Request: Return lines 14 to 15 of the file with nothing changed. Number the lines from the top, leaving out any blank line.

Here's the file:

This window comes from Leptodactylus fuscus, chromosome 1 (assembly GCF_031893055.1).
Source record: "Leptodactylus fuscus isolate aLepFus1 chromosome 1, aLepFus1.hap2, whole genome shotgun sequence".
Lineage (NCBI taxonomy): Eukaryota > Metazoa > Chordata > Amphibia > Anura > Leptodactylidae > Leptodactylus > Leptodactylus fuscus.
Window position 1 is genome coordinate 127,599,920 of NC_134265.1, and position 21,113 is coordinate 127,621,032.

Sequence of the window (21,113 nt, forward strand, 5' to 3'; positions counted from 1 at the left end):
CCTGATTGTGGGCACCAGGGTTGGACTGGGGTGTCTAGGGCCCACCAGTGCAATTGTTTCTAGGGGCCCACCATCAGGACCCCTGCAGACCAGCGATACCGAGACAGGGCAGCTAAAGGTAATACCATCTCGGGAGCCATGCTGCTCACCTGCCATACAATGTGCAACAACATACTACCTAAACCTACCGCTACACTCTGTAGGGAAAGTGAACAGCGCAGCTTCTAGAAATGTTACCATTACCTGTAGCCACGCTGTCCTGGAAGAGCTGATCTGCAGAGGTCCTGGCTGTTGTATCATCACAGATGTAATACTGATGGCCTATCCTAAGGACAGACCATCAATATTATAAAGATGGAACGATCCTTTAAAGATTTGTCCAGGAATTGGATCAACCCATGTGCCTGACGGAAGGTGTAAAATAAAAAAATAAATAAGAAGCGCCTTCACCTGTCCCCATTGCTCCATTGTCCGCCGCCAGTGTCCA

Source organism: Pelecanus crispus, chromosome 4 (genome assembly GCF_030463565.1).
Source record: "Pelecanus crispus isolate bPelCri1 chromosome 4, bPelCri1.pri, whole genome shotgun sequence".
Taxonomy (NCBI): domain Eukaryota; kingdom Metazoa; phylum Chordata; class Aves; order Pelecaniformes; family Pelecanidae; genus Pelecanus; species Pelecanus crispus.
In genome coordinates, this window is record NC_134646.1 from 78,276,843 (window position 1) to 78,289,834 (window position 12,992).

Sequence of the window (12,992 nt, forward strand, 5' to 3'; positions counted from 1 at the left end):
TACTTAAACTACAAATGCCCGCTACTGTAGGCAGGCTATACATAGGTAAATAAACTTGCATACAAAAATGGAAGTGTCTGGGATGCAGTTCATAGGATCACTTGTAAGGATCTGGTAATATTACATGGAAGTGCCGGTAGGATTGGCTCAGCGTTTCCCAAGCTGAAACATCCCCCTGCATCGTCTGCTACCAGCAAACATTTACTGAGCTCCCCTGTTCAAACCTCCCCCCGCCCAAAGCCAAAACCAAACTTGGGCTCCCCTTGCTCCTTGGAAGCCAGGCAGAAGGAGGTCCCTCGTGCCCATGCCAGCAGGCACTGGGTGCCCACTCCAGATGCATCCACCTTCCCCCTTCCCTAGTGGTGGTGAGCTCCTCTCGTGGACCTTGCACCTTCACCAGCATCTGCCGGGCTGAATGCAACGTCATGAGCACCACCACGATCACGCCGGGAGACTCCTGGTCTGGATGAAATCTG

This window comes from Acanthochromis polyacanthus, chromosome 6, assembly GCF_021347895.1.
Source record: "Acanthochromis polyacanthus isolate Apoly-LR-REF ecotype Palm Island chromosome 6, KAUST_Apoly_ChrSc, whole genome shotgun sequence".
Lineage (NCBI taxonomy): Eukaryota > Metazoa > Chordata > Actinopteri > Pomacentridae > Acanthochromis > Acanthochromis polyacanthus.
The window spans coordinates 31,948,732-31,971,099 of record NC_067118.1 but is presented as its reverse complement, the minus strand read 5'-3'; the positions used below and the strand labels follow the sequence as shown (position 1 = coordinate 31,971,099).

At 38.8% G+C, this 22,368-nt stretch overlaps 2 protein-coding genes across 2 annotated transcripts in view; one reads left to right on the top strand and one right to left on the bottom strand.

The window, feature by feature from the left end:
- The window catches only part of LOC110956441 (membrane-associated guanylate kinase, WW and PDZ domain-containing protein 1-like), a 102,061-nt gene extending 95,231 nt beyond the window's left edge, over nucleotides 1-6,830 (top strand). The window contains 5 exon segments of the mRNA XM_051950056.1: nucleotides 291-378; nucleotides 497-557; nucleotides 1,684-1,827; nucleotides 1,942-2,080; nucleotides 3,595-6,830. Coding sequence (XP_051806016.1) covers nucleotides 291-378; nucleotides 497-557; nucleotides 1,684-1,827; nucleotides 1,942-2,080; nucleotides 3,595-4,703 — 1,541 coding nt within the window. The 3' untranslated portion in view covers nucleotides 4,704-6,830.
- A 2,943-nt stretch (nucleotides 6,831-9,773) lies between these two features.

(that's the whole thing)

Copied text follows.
Source record: "Acanthochromis polyacanthus isolate Apoly-LR-REF ecotype Palm Island chromosome 6, KAUST_Apoly_ChrSc, whole genome shotgun sequence".
Lineage (NCBI taxonomy): Eukaryota > Metazoa > Chordata > Actinopteri > Pomacentridae > Acanthochromis > Acanthochromis polyacanthus.